Will there ever be an end to the slow, steady ooze of scandal emanating from the Massachusetts Democratic Machine? The latest noxious emission graced the front page of the Globe yesterday. Once again it concerns former Probation chief John O’Brien, erstwhile close political ally of former Treasurer Tim Cahill (himself squatting nervously these days in his own pot of hot water).
It seems Sal DiMasi might not have been the only Beacon Hill Democrat to come up with the idea of feathering his own nest via a state IT contract…
From the Globe:
Former probation commissioner John J. O’Brien followed a “deeply flawed” process to award a multimillion dollar contract for electronic monitoring services, raising suspicion that O’Brien’s choice was based on “favoritism, fraud, or improper influence,” according to the state inspector general.
O’Brien, who resigned last New Year’s Eve amid charges he had overseen rampant favoritism and fraud in hiring hundreds of probation employees from 1998 to 2010, now faces similar questions in the selection of iSECUREtrac to provide ankle bracelets worn by nearly 1,000 criminals and suspects awaiting trial.
Inspector General Gregory W. Sullivan said crucial bid documents in 2008 were filled out in pencil and appear to have been changed, and he found a near-total lack of documentation that iSECUREtrac was the best choice to provide the technology.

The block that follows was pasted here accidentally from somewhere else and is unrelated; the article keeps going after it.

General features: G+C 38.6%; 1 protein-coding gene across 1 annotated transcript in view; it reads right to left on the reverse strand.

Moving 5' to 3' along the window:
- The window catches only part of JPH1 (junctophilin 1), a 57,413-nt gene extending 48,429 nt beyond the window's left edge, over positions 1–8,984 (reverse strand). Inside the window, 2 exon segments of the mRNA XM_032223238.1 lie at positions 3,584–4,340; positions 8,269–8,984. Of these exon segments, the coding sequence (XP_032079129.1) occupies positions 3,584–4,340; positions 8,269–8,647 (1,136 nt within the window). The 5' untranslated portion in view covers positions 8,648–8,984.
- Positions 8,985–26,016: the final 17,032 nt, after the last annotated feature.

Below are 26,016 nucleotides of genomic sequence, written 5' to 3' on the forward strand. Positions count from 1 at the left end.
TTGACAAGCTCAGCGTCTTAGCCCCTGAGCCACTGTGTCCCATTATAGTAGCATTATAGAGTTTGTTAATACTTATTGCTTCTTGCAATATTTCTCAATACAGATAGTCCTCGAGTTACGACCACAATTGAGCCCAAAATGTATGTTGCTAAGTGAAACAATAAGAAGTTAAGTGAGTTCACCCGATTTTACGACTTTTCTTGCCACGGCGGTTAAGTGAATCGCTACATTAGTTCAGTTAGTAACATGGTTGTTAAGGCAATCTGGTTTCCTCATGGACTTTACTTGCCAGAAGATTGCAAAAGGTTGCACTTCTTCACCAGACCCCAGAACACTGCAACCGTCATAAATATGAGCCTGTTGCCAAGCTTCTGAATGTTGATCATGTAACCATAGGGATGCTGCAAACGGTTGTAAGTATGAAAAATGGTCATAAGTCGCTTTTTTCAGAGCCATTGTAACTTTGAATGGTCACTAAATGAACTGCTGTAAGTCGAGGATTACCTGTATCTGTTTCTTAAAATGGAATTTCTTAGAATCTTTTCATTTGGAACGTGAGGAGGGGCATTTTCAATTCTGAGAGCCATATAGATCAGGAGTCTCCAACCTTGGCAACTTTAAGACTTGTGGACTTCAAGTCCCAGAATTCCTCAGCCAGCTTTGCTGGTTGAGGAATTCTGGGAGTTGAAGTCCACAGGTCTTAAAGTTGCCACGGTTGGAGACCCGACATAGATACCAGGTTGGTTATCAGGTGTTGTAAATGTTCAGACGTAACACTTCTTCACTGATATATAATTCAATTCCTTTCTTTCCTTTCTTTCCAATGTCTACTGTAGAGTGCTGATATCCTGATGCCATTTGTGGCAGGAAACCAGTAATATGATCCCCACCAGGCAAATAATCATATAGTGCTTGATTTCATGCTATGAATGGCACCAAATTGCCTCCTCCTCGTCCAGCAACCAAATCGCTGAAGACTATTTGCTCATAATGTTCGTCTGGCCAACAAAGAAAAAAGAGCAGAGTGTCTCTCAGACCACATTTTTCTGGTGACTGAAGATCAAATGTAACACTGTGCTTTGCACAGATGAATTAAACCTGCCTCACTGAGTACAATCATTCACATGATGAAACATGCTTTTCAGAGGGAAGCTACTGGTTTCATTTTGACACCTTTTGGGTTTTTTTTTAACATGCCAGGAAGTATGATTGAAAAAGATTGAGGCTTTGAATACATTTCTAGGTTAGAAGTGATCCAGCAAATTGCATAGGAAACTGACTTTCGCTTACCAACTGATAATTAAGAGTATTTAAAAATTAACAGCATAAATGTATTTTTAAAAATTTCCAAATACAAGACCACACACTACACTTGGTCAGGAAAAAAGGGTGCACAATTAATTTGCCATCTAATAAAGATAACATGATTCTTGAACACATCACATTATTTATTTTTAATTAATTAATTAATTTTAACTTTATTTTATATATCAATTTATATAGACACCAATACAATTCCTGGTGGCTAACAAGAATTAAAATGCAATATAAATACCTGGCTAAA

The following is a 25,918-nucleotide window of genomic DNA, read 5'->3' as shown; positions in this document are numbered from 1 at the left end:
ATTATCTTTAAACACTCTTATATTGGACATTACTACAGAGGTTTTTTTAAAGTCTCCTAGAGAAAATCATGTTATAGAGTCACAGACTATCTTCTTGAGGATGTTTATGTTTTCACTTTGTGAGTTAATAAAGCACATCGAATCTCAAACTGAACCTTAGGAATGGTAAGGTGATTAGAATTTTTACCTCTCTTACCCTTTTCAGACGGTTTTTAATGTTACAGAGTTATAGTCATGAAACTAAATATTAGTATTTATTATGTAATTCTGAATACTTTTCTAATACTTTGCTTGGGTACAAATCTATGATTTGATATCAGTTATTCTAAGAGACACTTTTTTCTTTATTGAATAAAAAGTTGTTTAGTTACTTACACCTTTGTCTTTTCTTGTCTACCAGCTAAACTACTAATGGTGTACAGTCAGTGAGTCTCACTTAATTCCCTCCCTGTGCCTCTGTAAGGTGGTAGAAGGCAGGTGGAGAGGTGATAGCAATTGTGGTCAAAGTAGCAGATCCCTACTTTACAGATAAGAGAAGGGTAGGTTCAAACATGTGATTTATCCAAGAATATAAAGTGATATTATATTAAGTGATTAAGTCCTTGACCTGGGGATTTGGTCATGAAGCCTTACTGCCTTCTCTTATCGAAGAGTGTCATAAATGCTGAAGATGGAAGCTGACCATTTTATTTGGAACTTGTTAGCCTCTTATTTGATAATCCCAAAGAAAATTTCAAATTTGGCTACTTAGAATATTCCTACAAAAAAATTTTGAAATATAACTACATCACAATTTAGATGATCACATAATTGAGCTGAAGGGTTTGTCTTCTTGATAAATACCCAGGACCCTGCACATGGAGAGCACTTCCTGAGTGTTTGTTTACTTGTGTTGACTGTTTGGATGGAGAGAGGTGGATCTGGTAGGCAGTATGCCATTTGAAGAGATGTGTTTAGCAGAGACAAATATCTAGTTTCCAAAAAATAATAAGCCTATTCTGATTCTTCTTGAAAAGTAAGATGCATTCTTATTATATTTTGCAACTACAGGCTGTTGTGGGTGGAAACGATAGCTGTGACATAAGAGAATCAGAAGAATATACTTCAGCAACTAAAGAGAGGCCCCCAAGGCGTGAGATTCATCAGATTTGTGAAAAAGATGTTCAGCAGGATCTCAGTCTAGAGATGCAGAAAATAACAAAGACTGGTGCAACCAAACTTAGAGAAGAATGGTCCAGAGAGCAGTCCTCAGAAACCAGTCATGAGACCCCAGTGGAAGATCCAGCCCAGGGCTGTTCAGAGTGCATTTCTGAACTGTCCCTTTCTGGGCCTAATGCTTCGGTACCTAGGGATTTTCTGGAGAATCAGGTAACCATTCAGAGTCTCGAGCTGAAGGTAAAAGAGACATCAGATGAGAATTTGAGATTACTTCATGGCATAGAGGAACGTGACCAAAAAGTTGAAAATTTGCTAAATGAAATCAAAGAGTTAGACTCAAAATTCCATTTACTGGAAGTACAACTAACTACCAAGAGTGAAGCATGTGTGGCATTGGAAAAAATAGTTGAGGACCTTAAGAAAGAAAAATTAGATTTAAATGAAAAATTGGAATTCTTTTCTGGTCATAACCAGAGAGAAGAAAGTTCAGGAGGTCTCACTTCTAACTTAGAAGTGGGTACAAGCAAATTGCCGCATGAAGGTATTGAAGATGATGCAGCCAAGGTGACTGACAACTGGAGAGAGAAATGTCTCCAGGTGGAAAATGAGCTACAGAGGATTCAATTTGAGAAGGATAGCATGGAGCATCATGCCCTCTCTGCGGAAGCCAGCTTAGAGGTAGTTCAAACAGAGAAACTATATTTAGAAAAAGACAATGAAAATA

Sullivan could not determine why iSECUREtrac won the $2 million-a-year contract, saying that O’Brien and five key employees in the bidding process refused to answer his questions. A Globe review of the bidding process found there were at least three other companies that made lower bids.
Jack O’Brien had a comfy little fiefdom going there in the Probation Department, no doubt. So is it unfair to attribute his shenanigans to the larger D Machine? You be the judge (more Globe):
Many employees in the monitoring department are political allies of O’Brien, including the wife of state Representative Thomas M. Petrolati, Democrat of Ludlow, who wielded enormous influence over hiring decisions in Western Massachusetts, and the nephew of the judge who appointed O’Brien as commissioner. Both Kathleen Petrolati and Eugene Irwin declined to answer Sullivan’s questions…